This weekend was Friuli DOC, la più grande rassegna enogastronomica regionale, or, “the largest food and wine festival in the region” and we’d been looking forward to this since we’d heard about it months ago. We didn’t, however, have any idea it would be as large as it was! Shame on us for underestimating! Each major street in and around the center of town was lined with vendor tents, each offering regional cuisine or regional products like honey, cheeses, wine and other homemade goods, like wooden products and craft items.
I was floored at the expanse of it!
It began on Thursday afternoon and ran until Sunday night and we took full advantage. I haven’t cooked a meal since Wednesday! We walked down to the festival each evening and were treated to some of the best Friuli had to offer, including the most delicious pumpkin gnocchi with a brown butter-sage sauce. Another evening we had pasta — Dave’s with trout and dill over farfalle and mine, a carbonara of sorts, with prosciutto of San Daniele (another type, different from Parma, which is what most Americans are probably familiar with) and a sprinkling of poppy seeds.
There were cones of patate fritte (French fries) and local wine varieties like schioppettino (my favorite to pronounce) and ribolla gialla, and of course, as much polenta as anyone could ever want. We also tried cjarsons which are like ravioli, from a mountain area of FVG called Carnia. They were more sweet than savory, stuffed with a prune sauce (think apple sauce, but with prunes) and sprinkled with cinnamon and sugar. Frico was also plentiful (“frico” is a staple in the Friuli-Venezia Giulia region; it’s almost like a grilled or fried cheese, and I prefer mine with the hash brown-style potatoes they sometimes mix into it!) as was artisan beer, so Dave was a happy camper.
We did our best to explore each section of the event, stopping for bites whenever we couldn’t resist the aromas any longer. We even weathered the rains as best we could. Friday night, we had planned a “tapas-style” game plan— sharing just one dish at each vendor that looked tempting and making the rounds until we got our fill. It seemed like a good plan, since we started out with the pumpkin gnocchi, but the rains came around dinner time. We attempted to wait them out in one of the larger piazzas that had been tented, enjoying a glass of wine and listening to an Italian sing Bob Seger songs, but to no avail. The rains didn’t relent and we had to head home.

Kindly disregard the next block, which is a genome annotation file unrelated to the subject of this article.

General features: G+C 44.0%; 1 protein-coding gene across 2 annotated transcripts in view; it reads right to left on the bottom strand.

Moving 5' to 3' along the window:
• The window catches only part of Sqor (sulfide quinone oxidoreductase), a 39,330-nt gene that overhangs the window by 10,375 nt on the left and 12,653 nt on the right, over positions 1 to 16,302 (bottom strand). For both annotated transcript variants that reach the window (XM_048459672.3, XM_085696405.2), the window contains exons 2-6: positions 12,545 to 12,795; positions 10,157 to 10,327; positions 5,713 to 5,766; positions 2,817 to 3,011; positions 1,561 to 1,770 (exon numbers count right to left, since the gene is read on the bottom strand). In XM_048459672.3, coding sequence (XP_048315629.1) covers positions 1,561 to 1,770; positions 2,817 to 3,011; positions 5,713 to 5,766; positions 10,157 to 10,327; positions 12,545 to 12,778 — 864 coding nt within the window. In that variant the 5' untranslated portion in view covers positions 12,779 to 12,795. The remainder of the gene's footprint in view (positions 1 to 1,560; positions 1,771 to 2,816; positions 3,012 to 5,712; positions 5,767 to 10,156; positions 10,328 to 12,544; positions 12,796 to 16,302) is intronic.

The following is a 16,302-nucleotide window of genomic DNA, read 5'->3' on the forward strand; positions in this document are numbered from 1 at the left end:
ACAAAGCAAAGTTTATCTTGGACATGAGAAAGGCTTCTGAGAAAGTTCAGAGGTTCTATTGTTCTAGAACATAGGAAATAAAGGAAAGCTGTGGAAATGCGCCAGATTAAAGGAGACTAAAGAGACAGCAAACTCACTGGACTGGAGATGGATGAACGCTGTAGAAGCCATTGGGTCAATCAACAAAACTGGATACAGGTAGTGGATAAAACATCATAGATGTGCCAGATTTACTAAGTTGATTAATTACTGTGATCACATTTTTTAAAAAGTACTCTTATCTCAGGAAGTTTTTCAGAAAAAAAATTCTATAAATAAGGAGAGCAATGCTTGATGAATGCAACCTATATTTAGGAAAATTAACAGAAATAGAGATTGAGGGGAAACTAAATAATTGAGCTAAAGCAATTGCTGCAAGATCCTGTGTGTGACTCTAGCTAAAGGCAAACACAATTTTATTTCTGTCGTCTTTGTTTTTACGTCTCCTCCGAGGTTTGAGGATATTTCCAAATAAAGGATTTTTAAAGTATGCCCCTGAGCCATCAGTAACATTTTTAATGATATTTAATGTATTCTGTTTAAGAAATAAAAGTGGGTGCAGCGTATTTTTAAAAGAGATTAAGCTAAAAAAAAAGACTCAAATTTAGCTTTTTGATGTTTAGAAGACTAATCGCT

Sidebar: The festival had a ton of different stages and I got a kick out of hearing the Italian singers from each one belt out songs in perfect English, only to wrap each with a hearty “grazie amici!” in thick Italian accents afterwards. The best was Sunday night, when an Italian woman sang country music and a group of cowboy hat-clad audience members were line dancing. It was fantastic.
Looking to pack in as much as possible during the event, we packed the umbrellas on Saturday, this time making our way up to the castle grounds. The sky looked promising, with spots of sunshine peeking through breaks in the thick clouds. Everyone else had the same idea because Saturday late afternoon and evening was crowded! Families and groups of teens all hanging out, this was most certainly the event to attend. No matter, it turned out to be a nice (dry) evening and the sky provided a perfect backdrop. All of the food we tried was excellent, with a distinct feeling of ‘homemade’ in every dish. Although I will say one thing about Friulian food: it’s not very photo-worthy. A lot of browns, oranges and yellows, while tasty, didn’t make the photo cut, as far as my amateur eye was concerned! Still, the crisp weather of the weekend, painted with softer colors thanks to the rains of the day, made the festival the perfect way to kick off the harvest season.